OLÁ! WELCOME TO THE STUDENT BRIDGE BETWEEN BRAZIL AND THE UNIVERSITY OF OXFORD.
Here you will find information on activities and events organised by the Oxford University Brazilian Society as well as general information on the University of Oxford and Brazil.
There are nearly 24.000 students at the University of Oxford, including 11,747 undergraduates and 11,687 postgraduates. 82 of these students are Brazilian. We want to help you to get here and increase this number.
In our website, you will find information about the application process, about the student life at the University and a bit more about this beautiful city.
To begin with we want to tell you about the Colleges. Have you ever heard about them? You might think that they mean Faculties or a degree-awarding tertiary educational institution, but it is not quite like that. Colleges are small and friendly academic communities which are going to be like your house when you get to Oxford. They offer accommodation, dining hall, lending library, tutors’ teaching rooms, laundry, common room and so on.
The University of Oxford is made up of over 30 colleges and halls spread across the city. Every student belongs to a college as well as being a member of their course department and the University. Does it make more sense now?
Well, to help you understand why the Colleges play a big role at the University of Oxford let me tell you how they began. When in 1167 Henry II banned English students from attending the University in Paris, existing teaching developed rapidly in Oxford. But the people that lived in Oxford were not used to this and a lot of conflicts emerged.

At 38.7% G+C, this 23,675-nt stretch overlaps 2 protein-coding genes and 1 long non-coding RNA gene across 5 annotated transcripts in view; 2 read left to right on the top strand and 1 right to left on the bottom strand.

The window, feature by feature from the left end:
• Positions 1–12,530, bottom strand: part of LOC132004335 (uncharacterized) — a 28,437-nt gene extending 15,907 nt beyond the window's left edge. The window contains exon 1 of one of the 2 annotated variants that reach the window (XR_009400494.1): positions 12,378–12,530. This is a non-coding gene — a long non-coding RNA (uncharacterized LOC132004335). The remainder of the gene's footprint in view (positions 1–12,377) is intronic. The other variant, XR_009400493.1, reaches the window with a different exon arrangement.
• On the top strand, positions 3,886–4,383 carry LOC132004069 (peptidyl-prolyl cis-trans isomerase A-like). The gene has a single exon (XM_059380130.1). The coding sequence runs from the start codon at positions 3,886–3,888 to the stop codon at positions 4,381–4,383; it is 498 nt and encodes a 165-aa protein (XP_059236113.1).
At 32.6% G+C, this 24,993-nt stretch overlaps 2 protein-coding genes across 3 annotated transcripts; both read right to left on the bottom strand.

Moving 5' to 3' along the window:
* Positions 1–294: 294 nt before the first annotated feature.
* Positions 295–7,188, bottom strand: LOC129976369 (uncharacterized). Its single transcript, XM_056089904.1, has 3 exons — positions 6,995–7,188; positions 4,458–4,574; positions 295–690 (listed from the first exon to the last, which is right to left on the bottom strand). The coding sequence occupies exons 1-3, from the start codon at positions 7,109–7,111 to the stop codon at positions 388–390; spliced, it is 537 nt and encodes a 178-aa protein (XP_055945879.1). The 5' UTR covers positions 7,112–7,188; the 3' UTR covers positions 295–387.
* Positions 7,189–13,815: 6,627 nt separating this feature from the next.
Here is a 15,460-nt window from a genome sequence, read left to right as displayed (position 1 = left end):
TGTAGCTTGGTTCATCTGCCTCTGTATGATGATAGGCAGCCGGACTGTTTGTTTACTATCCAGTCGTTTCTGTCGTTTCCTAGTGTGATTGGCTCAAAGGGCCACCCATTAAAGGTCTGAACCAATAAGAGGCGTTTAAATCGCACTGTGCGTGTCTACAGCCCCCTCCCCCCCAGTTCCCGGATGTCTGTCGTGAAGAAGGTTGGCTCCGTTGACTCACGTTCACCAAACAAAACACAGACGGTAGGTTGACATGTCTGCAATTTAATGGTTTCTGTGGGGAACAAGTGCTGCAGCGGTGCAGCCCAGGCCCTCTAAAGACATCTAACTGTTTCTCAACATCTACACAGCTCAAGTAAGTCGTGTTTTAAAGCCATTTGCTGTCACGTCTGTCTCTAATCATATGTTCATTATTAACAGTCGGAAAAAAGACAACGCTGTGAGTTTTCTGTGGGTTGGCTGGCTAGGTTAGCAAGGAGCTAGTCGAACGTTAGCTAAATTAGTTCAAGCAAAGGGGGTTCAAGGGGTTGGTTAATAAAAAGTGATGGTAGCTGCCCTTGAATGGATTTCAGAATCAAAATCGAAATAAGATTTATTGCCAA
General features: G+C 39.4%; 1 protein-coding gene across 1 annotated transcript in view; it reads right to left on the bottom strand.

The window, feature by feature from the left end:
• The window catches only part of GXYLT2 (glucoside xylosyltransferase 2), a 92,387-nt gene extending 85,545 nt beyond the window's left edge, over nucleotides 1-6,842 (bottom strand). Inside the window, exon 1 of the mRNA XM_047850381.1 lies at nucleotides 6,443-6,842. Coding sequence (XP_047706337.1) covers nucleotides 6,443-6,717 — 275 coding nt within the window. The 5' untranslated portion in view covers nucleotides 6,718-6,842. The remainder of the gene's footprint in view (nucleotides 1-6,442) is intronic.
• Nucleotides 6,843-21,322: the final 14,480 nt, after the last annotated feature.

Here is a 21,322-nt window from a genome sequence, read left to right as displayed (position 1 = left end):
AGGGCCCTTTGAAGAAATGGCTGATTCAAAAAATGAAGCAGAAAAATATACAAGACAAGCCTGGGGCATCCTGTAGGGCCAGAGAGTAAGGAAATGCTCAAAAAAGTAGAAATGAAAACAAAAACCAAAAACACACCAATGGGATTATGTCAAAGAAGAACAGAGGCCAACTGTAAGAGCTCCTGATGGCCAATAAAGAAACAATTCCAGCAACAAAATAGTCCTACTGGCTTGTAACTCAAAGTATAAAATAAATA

Finally, in the 13th century, there was the worst riot between town and gown (townspeople versus students) and about 60 academics died, leading to the establishment of primitive halls of residence. These were succeeded by the first of Oxford’s colleges, which were University, Balliol and Merton Colleges, established between 1249 and 1264.
From 1878, academic halls were established for women. Lady Margaret Hall and Somerville opened in 1879, followed by St Hugh’s in 1886 and St Hilda’s in 1893. However, women were admitted to full membership of the University only in 1920 and most of the Colleges only allowed women in the 1970s.
You can learn more about Colleges by visiting the University of Oxford website or wait for our next post. See you soon!